The existence of public and private credit which will enable the state and private enterprise to find the needed sums in the French market or abroad is consequently indispensable. These sums will not be obtained unless the lenders, French or foreign, are convinced of the stability of the currency. By the logic of things, then, one has to view the monetary and the budgetary problems together. There will be no monetary stability without a budgetary balance; there will be no budgetary balance without monetary stability; and, above all, there will be no public or private credit without stability.

It is often asked in the French and foreign press whether the franc can be maintained at its present level or if it must undergo a new devaluation. As I see it, the following are the basic facts on that question. First, we must remember that the present level of prices in France is not the product solely of the interaction of existing public purchasing power and the quantity of merchandise offered; it is determined even more by the public's forecast as to future prices. But up to the present no financial plan has been proposed. Balancing the budget seems to have been the least of the worries of the last two Assemblies; and the efforts at reduction attempted by the Ministers of Finance have thus far had no visible effect. The French public, therefore, remains convinced that the rise in prices is going to continue. Buyers consequently are eager to buy; on the other hand, sellers keep their commodities in reserve. Present offers and demands are falsified by the perspective of future developments. This situation would immediately change if the public became convinced that the Government and Parliament had the will to balance the budget and stop the emission of paper money. We should then see merchandise offerings increase and prices fall. Financial reform is thus the preliminary condition for any stoppage of the price rise.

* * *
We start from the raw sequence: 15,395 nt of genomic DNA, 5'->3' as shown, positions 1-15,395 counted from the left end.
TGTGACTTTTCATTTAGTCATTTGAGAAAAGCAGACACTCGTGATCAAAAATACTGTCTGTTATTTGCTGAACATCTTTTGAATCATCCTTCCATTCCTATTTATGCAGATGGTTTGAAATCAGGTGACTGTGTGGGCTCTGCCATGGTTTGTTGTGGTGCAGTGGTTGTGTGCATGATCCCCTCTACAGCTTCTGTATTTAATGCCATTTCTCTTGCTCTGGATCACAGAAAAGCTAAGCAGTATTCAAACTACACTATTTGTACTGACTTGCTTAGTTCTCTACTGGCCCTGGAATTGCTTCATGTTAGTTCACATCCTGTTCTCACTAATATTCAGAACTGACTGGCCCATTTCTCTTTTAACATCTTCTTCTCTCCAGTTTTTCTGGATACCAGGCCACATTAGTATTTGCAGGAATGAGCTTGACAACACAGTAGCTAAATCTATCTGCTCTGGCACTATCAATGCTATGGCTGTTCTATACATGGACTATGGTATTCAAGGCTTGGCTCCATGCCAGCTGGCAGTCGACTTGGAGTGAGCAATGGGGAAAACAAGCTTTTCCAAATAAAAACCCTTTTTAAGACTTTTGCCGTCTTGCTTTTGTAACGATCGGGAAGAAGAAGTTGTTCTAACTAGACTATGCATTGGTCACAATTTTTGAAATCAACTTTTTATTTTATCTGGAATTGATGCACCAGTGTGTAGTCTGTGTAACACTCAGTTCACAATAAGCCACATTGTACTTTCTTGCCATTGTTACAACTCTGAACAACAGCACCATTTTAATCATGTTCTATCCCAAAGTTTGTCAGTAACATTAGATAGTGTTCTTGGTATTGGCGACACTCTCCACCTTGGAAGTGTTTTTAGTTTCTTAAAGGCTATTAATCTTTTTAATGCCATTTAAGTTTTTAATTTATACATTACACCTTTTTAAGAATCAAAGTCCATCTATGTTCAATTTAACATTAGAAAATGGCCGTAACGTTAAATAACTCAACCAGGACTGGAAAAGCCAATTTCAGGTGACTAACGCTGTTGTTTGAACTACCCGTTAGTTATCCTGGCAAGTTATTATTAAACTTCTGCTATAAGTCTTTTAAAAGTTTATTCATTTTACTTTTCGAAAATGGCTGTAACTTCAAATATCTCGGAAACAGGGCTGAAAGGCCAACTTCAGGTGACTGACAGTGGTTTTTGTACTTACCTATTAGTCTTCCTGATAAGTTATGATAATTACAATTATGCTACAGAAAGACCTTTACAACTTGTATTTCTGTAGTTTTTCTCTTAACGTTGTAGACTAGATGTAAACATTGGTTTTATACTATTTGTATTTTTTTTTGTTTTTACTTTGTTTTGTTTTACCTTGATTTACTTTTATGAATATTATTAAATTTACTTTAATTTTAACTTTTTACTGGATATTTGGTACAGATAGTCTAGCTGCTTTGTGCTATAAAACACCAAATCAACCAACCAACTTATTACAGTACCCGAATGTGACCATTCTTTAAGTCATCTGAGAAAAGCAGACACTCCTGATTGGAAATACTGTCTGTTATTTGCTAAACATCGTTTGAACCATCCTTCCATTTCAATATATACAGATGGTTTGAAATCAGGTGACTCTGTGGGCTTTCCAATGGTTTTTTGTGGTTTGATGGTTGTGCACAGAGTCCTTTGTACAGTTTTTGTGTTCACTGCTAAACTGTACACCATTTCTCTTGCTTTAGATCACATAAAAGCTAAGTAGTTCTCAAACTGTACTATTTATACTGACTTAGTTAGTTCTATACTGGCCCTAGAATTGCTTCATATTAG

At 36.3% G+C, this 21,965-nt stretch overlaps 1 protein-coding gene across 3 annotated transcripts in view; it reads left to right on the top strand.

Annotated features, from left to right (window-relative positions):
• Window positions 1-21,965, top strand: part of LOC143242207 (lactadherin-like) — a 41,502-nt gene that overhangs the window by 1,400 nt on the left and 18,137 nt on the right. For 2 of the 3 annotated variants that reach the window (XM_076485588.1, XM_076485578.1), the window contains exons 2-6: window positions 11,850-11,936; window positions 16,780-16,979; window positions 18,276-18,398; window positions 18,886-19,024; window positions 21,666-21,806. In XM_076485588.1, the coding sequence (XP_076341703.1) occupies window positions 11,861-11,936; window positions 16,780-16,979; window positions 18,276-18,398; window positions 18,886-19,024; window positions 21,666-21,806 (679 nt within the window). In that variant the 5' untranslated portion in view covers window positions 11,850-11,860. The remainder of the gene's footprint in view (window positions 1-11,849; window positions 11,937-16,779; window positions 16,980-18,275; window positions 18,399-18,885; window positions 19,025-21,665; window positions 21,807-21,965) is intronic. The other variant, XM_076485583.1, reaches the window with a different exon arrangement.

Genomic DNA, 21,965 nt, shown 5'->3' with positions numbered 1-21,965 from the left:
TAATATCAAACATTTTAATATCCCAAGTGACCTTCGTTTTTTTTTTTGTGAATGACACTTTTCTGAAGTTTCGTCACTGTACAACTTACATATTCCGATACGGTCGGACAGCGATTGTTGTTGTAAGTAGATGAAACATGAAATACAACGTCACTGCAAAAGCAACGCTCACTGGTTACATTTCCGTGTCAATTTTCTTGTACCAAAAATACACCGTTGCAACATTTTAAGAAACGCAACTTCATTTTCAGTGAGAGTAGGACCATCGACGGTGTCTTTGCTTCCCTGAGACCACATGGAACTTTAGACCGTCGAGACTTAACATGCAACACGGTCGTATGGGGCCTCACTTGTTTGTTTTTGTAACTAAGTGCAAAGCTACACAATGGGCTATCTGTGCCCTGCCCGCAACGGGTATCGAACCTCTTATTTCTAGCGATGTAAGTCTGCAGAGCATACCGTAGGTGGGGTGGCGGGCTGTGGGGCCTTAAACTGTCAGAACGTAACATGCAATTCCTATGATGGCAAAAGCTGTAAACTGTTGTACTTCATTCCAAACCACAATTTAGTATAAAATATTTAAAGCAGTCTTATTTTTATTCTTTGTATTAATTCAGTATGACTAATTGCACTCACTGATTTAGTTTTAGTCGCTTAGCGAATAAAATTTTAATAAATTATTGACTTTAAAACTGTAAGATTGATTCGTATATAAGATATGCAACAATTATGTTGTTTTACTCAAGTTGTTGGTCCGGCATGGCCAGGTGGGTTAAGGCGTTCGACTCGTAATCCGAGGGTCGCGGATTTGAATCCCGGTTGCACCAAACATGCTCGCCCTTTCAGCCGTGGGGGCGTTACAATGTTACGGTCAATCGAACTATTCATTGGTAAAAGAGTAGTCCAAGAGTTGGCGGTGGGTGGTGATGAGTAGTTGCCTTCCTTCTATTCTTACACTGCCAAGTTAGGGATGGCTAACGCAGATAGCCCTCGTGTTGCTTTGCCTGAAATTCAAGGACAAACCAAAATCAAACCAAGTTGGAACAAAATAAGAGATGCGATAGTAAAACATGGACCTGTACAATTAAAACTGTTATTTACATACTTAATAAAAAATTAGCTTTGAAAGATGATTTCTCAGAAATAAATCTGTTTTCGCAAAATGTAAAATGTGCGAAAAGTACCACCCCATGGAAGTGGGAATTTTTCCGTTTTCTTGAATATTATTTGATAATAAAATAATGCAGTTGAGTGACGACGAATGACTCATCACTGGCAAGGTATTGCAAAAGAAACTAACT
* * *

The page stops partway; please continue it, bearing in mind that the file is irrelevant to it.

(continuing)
The upward trend of prices has also been stimulated by the Government's control policy, especially with regard to agricultural products. Despite the more than dubious statistics of the Food Ministry, everyone knows that production of many provisions -- meat, eggs, vegetables, potatoes -- is very nearly at prewar levels. No Frenchman believes that the production of wine or wheat, supplemented by colonial importations, is inadequate to supply the population. The almost complete disappearance in certain regions of milk and butter is another inexplicable paradox. Each time the control ceiling for certain products like meat was raised, supplies came into the private markets. But whenever the ceiling was lowered, the markets were empty and the black market price rose. A policy of decontrol, facilitating transfers between regions and a unification of prices over the entire territory, would soon bring about a price decline -- provided inflation were stopped. Improvement of transportation, and especially of maritime transportation, also would obviously help.

These comments suffice to make it clear that a mere comparison of price indexes in France and abroad is not enough to determine the true parity between the franc and foreign currencies. That parity cannot fairly be estimated until after a financial program, enforced by public opinion, has been devised and applied.

When all is said, we find that the key to the problem consists in balancing the budget. Once this has been achieved, or even seriously attempted, the psychological factors which today falsify the operations of buying and selling will be replaced by influences which will tend to stabilize or lower prices. Elements favorable to stabilization will immediately appear, and the technical problem will be solved with relative ease.

This last problem is a double one. First, it consists in guaranteeing France sufficient exports to enable her to pay for her imports. A price level slightly lower than the present one would suffice to increase French exports. But the longer it takes to get the financial reform under way, the greater the risk that the price rise will destroy our export trade. In the latter case a new fall in the franc will be inevitable, with grave consequences for the entire internal price structure.